But it goes deeper, said Paul, who plans to feature the project in a future lecture on “axes of power.” Buildings in D.C., such as the White House and the Capitol, are aligned to represent political power relationships, he said. A barn in a park “stands in defiance of this axial power structure,” said Paul, who stayed far from the building the next day.
It also defies the power structure at occupied McPherson Square by seeing how far the occupiers could push the National Park Service Police.
But before that could happen, some occupiers defied the military by mounting an American flag upside down right before two Marines walked through the park. One of the Marines –- tall, especially clean-cut, and rather drunk -– was beside himself.
“When people fly a flag like that, it offends a lot of fucking people,” he said. “Did any of your buddies lose his legs in Afghanistan?”
A middle-aged occupier with curly hair pulled into a ponytail said that his fellow soldiers had died in Iraq. Another occupier, who goes by Michael, had been an Army interrogator in Iraq. After alternating between discussion and argument with the Marine and negotiating with the other occupiers, the Iraq vets finally got the flag down.
They folded it reverently and handed it to the sober Marine, who’d been trying to coax his friend out of the park for a while.
“I just gained a level of respect for you guys,” he said.
But it wasn’t a perfect resolution.
“People under the guise of the American flag disrespect others around the world,” a woman said angrily to the drunken vet. The fellow Marine steered him out of the park before the argument got much worse.
Wired was back in the park at 10 a.m. Sunday when a police officer finally discovered the barn, providing the mellow camp with a mind-focusing crisis. Facing a one-hour demolition ultimatum, they gathered in the condemned building for an emergency general assembly, to decide if they would take the barn down or fight for it (until the police take it down).
“If you want to be their bitch, grab a hammer,” said one woman.
Others warned that police might close down the whole camp.
“Just keep in mind that some of us are homeless, like homeless for real,” said another woman.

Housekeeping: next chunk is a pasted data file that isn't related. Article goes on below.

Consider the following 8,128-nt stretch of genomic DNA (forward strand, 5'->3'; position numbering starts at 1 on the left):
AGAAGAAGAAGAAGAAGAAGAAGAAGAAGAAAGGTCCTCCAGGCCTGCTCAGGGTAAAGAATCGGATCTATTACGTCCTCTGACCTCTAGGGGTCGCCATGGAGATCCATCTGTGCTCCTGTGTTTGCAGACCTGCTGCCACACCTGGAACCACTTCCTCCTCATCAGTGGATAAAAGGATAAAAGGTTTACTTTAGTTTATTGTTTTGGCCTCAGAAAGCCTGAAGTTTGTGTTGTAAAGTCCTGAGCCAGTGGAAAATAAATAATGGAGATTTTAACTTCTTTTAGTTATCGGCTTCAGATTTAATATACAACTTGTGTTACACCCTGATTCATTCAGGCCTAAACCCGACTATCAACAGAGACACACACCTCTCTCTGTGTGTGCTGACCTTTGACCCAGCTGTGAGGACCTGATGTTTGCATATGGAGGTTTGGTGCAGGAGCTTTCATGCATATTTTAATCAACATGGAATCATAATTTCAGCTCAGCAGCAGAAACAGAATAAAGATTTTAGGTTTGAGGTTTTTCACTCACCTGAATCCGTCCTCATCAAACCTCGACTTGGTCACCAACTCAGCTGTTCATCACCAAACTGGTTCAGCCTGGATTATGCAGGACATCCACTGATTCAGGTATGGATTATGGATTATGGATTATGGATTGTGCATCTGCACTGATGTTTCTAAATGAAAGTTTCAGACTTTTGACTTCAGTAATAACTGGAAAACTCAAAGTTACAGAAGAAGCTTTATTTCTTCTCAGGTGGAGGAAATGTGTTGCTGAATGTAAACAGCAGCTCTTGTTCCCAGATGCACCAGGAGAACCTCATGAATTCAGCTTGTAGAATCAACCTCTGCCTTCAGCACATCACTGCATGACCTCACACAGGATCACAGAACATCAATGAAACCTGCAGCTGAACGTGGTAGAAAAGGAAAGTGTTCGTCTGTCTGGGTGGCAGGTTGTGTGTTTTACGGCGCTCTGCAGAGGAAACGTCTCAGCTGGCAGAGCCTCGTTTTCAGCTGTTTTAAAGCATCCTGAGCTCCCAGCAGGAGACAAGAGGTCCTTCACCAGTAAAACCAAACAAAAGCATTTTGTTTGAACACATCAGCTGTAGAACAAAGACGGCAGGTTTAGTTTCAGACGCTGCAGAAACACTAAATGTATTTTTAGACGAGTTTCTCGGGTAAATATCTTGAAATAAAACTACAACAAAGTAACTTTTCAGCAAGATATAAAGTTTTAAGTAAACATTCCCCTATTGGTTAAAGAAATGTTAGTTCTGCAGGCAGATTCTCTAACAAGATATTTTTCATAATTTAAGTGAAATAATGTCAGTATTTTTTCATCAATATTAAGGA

Mike, the young Iraq vet, chose the barn as his Alamo.
“If the cops have an alternative solution to housing thousands of people on the streets, let them join stack,” he said, referring to the roster of speakers at a GA. Otherwise, he would defy them. (See video below.)
Also on stack was a man wearing a goalie mask. When his turn came, he started chanting, “We are the 99 percent!” and climbed up into the rafters. Ultimately, he set the course.
Giving an ultimatum, police cordoned off a wide zone around the barn. The first arrests –- about dozen including men and women — came shortly after when people pushed against the line. Police took them down about as gingerly as anyone could wrestle and cuff an individual.
But the barn occupiers remained for hours and hours in a Fellini-esque standoff with the police. The seven men on the roof sang “Bohemian Rhapsody.” Supporters threw bottles of water, packs of cigarettes and bags of Oreos to their compatriots, over the heads of the police.
A woman among the spectators began playing a conga, until a street preacher tried to pontificate over her. “Let her drum!” chanted the crowd. But the preacher was ultimately allowed to read The Sermon on the Mount over the people’s mic.
Not all the occupiers were amused.
“It’s a perch for a bunch of pigeons who want to be on the news,” said James, a stocky guy clad in a leather jacket.
And several were worried about ticking off the cops.
“You can’t have 10 percent talking for everyone,” said a man named Darrell. “We’re being the aggressor here.”
The police brought in floodlights as the sun went down. Local news crews and newspaper reporters crammed up against the police line. The cops gave a quick succession of three final warnings around 5:40 p.m. They slowly took protestors out, first about 10 from inside the barn, included several women, and then the seven men on the roof.
The People's Pentagon lasted not long after police removed the protestors.